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Japanese occupation of Malaya

By Jye Lu-Lai Oct 01, 2013 1391 Words
Japanese occupation of Malaya

The Japanese Empire commenced the Pacific War with the invasion of Kota Bahru in Kelantan on 8 December 1941 at 00:25,[1] about 90 minutes before the Attack on Pearl Harbor in Hawaii at 07:48 on 7 December Hawaii time, or 01:48 on 8 December Malayan time. They then invaded the island of Borneo in mid December 1941, landing on the west coast near Miri in Sarawak;[2] invasion was completed by 23 January 1942 when they landed at Balikpapan in Dutch Borneo on the east coast.[3] During the occupation an estimated 100,000 people were killed.

Invasion timeline

8–18 December 1941
HMS Prince of Wales sinking after being hit by Japanese bombs and torpedoes on 10 December 1941. The Imperial Japanese Army landed at Padang Pak Amat beach just after midnight on 8 December 1941, triggering a ferocious battle with the British Indian Army only an hour before the attack on Pearl Harbor. This battle marked the official start of the Pacific War and the history of the landing of the Japanese in Malaya. The Japanese experienced high fatality rates, but wave after wave of attackers storming the beach forced the British to retreat. The Japanese then regathered their forces, before moving on to seize Kota Bharu airport. At the same time, the Japanese attacked Singapore, Hong Kong, and Pearl Harbor by air.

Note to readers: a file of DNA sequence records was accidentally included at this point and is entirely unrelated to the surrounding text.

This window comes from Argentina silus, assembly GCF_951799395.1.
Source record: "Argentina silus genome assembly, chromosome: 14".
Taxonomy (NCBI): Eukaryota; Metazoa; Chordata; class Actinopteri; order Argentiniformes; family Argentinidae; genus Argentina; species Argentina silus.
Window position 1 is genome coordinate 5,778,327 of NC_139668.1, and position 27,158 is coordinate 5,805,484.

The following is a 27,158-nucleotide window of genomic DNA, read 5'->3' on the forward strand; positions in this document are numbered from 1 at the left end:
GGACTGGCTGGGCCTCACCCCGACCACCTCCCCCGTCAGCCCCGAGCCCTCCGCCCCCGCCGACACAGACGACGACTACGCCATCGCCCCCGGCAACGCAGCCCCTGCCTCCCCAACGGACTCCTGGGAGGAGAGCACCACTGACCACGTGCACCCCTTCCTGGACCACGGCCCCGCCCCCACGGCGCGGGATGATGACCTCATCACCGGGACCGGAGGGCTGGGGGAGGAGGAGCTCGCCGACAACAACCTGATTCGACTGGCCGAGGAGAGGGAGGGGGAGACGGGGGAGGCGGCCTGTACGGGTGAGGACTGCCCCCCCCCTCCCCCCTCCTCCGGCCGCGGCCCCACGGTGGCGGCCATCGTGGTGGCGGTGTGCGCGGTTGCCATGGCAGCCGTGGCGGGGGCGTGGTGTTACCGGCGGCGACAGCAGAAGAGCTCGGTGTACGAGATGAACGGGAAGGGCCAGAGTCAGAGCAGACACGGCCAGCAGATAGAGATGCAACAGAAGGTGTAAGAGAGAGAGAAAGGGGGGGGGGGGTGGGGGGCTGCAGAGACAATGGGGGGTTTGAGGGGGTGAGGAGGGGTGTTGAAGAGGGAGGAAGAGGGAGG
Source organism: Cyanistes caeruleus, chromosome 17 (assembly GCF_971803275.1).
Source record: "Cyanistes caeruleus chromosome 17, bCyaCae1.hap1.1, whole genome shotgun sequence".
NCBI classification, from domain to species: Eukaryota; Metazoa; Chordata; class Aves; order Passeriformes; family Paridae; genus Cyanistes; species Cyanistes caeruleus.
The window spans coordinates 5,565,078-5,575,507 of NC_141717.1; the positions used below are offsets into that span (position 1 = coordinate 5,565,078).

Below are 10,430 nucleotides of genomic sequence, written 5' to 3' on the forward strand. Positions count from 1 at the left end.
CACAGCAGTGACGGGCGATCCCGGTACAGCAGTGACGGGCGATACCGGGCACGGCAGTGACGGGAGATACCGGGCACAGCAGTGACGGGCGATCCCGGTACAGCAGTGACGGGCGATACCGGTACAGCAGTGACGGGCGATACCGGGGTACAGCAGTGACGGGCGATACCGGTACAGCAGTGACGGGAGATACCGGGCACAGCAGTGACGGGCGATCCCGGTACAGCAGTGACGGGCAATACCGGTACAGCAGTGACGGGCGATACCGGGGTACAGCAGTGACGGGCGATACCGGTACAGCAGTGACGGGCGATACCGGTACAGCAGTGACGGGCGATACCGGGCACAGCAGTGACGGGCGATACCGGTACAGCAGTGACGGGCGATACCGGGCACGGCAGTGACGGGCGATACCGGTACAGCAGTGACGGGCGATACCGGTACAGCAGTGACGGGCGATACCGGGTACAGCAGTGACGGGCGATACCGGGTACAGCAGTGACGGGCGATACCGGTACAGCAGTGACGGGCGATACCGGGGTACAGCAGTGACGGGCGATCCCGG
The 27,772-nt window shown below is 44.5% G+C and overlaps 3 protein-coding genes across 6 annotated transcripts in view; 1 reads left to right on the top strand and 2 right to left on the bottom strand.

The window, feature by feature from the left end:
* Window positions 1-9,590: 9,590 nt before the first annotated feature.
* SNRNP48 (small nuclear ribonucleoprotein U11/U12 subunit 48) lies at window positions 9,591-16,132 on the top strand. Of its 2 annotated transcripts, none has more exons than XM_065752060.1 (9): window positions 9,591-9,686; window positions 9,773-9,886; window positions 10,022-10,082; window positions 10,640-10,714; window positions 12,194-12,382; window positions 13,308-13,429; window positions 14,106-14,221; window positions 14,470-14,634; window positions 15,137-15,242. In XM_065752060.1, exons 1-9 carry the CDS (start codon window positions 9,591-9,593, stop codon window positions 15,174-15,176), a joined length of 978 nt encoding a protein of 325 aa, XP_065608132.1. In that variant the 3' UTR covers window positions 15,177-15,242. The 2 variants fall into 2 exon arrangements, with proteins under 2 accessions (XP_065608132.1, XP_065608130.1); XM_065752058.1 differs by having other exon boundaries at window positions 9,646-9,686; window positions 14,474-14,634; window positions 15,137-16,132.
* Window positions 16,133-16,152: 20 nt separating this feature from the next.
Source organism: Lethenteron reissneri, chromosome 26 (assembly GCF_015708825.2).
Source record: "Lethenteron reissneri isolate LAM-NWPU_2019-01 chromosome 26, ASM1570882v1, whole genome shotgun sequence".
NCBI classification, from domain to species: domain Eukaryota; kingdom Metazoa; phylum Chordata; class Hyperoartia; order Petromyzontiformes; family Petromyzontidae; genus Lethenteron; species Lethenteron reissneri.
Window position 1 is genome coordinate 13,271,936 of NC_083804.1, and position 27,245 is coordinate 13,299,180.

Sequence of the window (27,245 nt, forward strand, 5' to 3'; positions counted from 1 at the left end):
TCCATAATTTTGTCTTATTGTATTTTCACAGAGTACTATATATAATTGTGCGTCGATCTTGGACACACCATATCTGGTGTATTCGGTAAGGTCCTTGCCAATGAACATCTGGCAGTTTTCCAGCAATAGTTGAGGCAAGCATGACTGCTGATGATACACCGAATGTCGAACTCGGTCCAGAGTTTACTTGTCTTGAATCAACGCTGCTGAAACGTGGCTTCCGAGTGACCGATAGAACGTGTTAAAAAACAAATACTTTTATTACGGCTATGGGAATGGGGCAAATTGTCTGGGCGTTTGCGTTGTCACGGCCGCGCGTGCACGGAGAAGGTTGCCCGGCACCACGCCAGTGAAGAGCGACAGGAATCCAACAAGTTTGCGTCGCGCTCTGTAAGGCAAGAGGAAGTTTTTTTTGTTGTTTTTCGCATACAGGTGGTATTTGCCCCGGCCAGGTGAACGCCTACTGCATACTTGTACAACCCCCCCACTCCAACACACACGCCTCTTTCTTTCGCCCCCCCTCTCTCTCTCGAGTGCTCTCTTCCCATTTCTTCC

The Japanese succeeded in capturing Sungai Patani, Butterworth, and Alor Star airports on 9 December 1941. On 10 December 1941, the battleships HMS Prince of Wales and HMS Repulse sailed along the east coast of Malaya towards the area of the Japanese landings in Kuantan. With the British lacking air support, Japanese aircraft were able to repeatedly attack the ships, and succeeded in sinking both. This effectively eliminated the Royal Navy from the battle for the Malayan peninsula.

Japanese soldiers landing at Kota Bharu divided into two separate forces, with one moving down the east coast towards Kuantan, and the other southwards towards the Perak River. On 11 December 1941, the Japanese started bombing Penang. Jitra and then Alor Star fell into Japanese hands on 12 December 1941. The British had to retreat to the south. On 16 December 1941, the British left Penang to the Japanese, who occupied it on the same day.

19 December 1941 – 31 January 1942
Japanese troops take cover behind steam engines at the Johor railway station in the final stages of their advance down the Malayan peninsula which culminated in the surrender of all British forces, and the occupation of the British naval base on Singapore island. The Japanese continued to advance southwards, capturing Ipoh on 26 December. Fierce resistance to Japanese progress in the Battle of Kampar lasted three days and three nights between 30 December 1941 and 2 January 1942, before the British had to retreat once again. On 7 January 1942, two brigades of the 11th Indian Infantry Division were defeated in the Battle of Slim River, giving the Japanese army easy passage to Kuala Lumpur, the capital of Malaya. On 9 January, the British position was becoming more desperate and the ABDACOM Supreme Commander, General Wavell, decided to withdraw all the British and Commonwealth forces to north Johor, thus abandoning Kuala Lumpur (which was captured by the Japanese on 13 January).